unlicensedpotato wrote:Honestly, this is ultimately part of what you're getting paid for so you'll also just eat some shit at this job.


This is accurate and also sad.

Yes and no. We're in an industry where smart people often disagree. I just wrote an opp to a motion and the partner's response was it was very good, very well written, and then he proceeded to change certain parts that I thought made it weaker. But so what? I think some of our job involves diplomatically handling and synthesizing competing views. People that do that well tend to succeed.

Tangentially, related, what I think is sad about the industry is how infrequently peers look out and promote each others' interests.

The only thing I will add to the responses to OP is that if this person is your senior and is going to be there for awhile, whatever your course of action should account for the fact that if it appears you threw him/her under the bus, it may come back to bite you. On the other hand, if it is apparent that the mistake was his or hers and you covered for it, that person will probably be thankful.

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Re: What's the appropriate response when you get in trouble for following a senior attorney's directions?

Postby Anonymous User » Sat Oct 21, 2017 2:34 pm

Related to this. Has anyone ever felt like a senior wants the junior to send something across so that if there's a mistake it's not on them?

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Re: What's the appropriate response when you get in trouble for following a senior attorney's directions?

Postby LaLiLuLeLo » Sat Oct 21, 2017 2:35 pm

Anonymous User wrote:Related to this. Has anyone ever felt like a senior wants the junior to send something across so that if there's a mistake it's not on them?


Absolutely this happens.

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Re: What's the appropriate response when you get in trouble for following a senior attorney's directions?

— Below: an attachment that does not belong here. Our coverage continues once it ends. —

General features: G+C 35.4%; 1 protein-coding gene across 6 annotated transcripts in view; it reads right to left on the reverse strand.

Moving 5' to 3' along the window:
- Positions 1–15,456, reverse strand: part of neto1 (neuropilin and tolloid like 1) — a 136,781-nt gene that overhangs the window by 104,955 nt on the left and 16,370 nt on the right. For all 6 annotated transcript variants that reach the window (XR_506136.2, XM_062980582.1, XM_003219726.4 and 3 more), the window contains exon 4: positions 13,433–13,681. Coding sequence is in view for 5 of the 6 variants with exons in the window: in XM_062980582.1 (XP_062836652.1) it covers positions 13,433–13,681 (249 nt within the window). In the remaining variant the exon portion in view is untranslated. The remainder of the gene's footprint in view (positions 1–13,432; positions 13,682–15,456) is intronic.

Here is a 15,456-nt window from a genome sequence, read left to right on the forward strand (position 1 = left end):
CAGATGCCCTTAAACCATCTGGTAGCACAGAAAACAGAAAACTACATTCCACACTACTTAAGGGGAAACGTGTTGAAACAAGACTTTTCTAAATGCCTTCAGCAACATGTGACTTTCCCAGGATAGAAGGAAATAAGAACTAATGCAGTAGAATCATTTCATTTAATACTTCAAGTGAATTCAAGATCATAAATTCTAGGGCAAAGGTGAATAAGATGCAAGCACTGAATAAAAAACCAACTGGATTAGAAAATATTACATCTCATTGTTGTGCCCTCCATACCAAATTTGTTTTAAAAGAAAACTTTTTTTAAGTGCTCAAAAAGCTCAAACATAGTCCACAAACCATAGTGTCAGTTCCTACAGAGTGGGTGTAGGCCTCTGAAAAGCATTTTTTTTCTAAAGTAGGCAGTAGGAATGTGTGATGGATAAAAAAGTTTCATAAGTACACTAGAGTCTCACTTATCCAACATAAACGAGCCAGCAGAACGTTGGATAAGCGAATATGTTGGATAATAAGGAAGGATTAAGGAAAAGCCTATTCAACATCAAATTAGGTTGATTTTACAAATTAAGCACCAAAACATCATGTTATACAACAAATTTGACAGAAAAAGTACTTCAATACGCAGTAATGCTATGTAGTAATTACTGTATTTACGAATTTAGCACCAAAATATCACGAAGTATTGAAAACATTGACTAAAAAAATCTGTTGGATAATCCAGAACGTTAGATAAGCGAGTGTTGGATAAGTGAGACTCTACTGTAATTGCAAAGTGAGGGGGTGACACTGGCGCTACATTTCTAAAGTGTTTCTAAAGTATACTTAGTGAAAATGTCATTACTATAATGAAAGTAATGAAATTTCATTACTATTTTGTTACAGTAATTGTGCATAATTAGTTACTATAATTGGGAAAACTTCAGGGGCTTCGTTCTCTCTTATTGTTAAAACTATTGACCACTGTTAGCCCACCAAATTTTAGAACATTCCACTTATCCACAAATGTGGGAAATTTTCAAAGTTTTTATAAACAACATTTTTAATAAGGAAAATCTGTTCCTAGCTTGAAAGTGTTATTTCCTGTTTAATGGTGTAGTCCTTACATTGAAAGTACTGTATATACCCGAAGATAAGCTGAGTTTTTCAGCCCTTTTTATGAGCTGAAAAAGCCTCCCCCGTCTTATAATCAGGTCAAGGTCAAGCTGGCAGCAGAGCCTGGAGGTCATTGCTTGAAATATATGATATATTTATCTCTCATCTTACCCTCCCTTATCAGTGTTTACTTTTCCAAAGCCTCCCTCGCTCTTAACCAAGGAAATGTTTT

Postby Pokemon » Sat Oct 21, 2017 5:58 pm

A surprisingly high amount of midlevels have no idea what they are doing. Training is bad in law firms, some midlevels might have been quiet early in their career so might be behind on their skill set, other have lateraled and even if same umbrella practice they might have focused on something different in their previousfirm so not where they should be.

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Re: What's the appropriate response when you get in trouble for following a senior attorney's directions?

Postby surrealfx » Sun Oct 22, 2017 4:40 am

Pokemon wrote:A surprisingly high amount of midlevels have no idea what they are doing. Training is bad in law firms, some midlevels might have been quiet early in their career so might be behind on their skill set, other have lateraled and even if same umbrella practice they might have focused on something different in their previousfirm so not where they should be.


I agree. Also, mid-level and senior associates are "senior" to (supervisors of) junior associates by virtue of years on the job only, not quality of work or knowledge. I've had to teach several "supervisors" things, yet they still order me around and don't listen to what I have to say. So, consider whether it's worth it to you to ignore what they say when you know it's wrong.